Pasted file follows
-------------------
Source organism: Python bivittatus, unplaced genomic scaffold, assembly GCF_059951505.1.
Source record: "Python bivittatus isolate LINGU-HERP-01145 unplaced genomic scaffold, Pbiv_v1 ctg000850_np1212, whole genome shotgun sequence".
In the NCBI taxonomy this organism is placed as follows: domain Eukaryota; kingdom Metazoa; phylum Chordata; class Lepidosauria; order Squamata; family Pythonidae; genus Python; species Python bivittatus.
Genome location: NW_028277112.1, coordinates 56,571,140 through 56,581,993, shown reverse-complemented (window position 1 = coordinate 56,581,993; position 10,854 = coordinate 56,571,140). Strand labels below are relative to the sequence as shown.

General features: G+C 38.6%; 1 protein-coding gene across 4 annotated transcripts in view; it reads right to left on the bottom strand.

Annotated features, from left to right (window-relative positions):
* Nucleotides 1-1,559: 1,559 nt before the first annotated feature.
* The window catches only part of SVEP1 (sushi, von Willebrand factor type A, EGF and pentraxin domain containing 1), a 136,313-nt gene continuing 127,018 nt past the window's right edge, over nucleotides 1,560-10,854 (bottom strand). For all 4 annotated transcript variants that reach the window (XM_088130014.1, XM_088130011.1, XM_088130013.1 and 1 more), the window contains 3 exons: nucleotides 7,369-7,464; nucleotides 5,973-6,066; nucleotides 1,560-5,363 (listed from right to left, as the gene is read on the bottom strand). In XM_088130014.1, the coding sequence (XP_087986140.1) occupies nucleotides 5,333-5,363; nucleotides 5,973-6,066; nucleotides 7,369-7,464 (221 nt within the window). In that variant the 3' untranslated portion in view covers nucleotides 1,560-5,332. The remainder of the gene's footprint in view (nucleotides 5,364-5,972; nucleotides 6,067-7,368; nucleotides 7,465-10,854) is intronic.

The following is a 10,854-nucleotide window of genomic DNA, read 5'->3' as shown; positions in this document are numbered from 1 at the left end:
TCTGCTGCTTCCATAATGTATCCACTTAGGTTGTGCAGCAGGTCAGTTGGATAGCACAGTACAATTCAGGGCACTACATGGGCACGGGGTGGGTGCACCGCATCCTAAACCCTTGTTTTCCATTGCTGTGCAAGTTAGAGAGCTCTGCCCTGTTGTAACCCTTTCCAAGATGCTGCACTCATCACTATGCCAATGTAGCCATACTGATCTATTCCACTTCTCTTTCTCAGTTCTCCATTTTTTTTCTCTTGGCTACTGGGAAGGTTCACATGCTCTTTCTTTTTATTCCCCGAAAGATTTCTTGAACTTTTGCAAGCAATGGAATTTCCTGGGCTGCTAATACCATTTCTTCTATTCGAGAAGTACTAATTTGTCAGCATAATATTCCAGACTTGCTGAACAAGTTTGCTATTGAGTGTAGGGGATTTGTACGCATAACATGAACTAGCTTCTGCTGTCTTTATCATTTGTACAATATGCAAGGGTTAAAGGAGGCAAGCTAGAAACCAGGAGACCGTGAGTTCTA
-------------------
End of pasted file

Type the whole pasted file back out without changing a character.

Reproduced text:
Source organism: Python bivittatus, unplaced genomic scaffold, assembly GCF_059951505.1.
Source record: "Python bivittatus isolate LINGU-HERP-01145 unplaced genomic scaffold, Pbiv_v1 ctg000850_np1212, whole genome shotgun sequence".
In the NCBI taxonomy this organism is placed as follows: domain Eukaryota; kingdom Metazoa; phylum Chordata; class Lepidosauria; order Squamata; family Pythonidae; genus Python; species Python bivittatus.
Genome location: NW_028277112.1, coordinates 56,571,140 through 56,581,993, shown reverse-complemented (window position 1 = coordinate 56,581,993; position 10,854 = coordinate 56,571,140). Strand labels below are relative to the sequence as shown.

General features: G+C 38.6%; 1 protein-coding gene across 4 annotated transcripts in view; it reads right to left on the bottom strand.

Annotated features, from left to right (window-relative positions):
* Nucleotides 1-1,559: 1,559 nt before the first annotated feature.
* The window catches only part of SVEP1 (sushi, von Willebrand factor type A, EGF and pentraxin domain containing 1), a 136,313-nt gene continuing 127,018 nt past the window's right edge, over nucleotides 1,560-10,854 (bottom strand). For all 4 annotated transcript variants that reach the window (XM_088130014.1, XM_088130011.1, XM_088130013.1 and 1 more), the window contains 3 exons: nucleotides 7,369-7,464; nucleotides 5,973-6,066; nucleotides 1,560-5,363 (listed from right to left, as the gene is read on the bottom strand). In XM_088130014.1, the coding sequence (XP_087986140.1) occupies nucleotides 5,333-5,363; nucleotides 5,973-6,066; nucleotides 7,369-7,464 (221 nt within the window). In that variant the 3' untranslated portion in view covers nucleotides 1,560-5,332. The remainder of the gene's footprint in view (nucleotides 5,364-5,972; nucleotides 6,067-7,368; nucleotides 7,465-10,854) is intronic.

The following is a 10,854-nucleotide window of genomic DNA, read 5'->3' as shown; positions in this document are numbered from 1 at the left end:
TCTGCTGCTTCCATAATGTATCCACTTAGGTTGTGCAGCAGGTCAGTTGGATAGCACAGTACAATTCAGGGCACTACATGGGCACGGGGTGGGTGCACCGCATCCTAAACCCTTGTTTTCCATTGCTGTGCAAGTTAGAGAGCTCTGCCCTGTTGTAACCCTTTCCAAGATGCTGCACTCATCACTATGCCAATGTAGCCATACTGATCTATTCCACTTCTCTTTCTCAGTTCTCCATTTTTTTTCTCTTGGCTACTGGGAAGGTTCACATGCTCTTTCTTTTTATTCCCCGAAAGATTTCTTGAACTTTTGCAAGCAATGGAATTTCCTGGGCTGCTAATACCATTTCTTCTATTCGAGAAGTACTAATTTGTCAGCATAATATTCCAGACTTGCTGAACAAGTTTGCTATTGAGTGTAGGGGATTTGTACGCATAACATGAACTAGCTTCTGCTGTCTTTATCATTTGTACAATATGCAAGGGTTAAAGGAGGCAAGCTAGAAACCAGGAGACCGTGAGTTCTA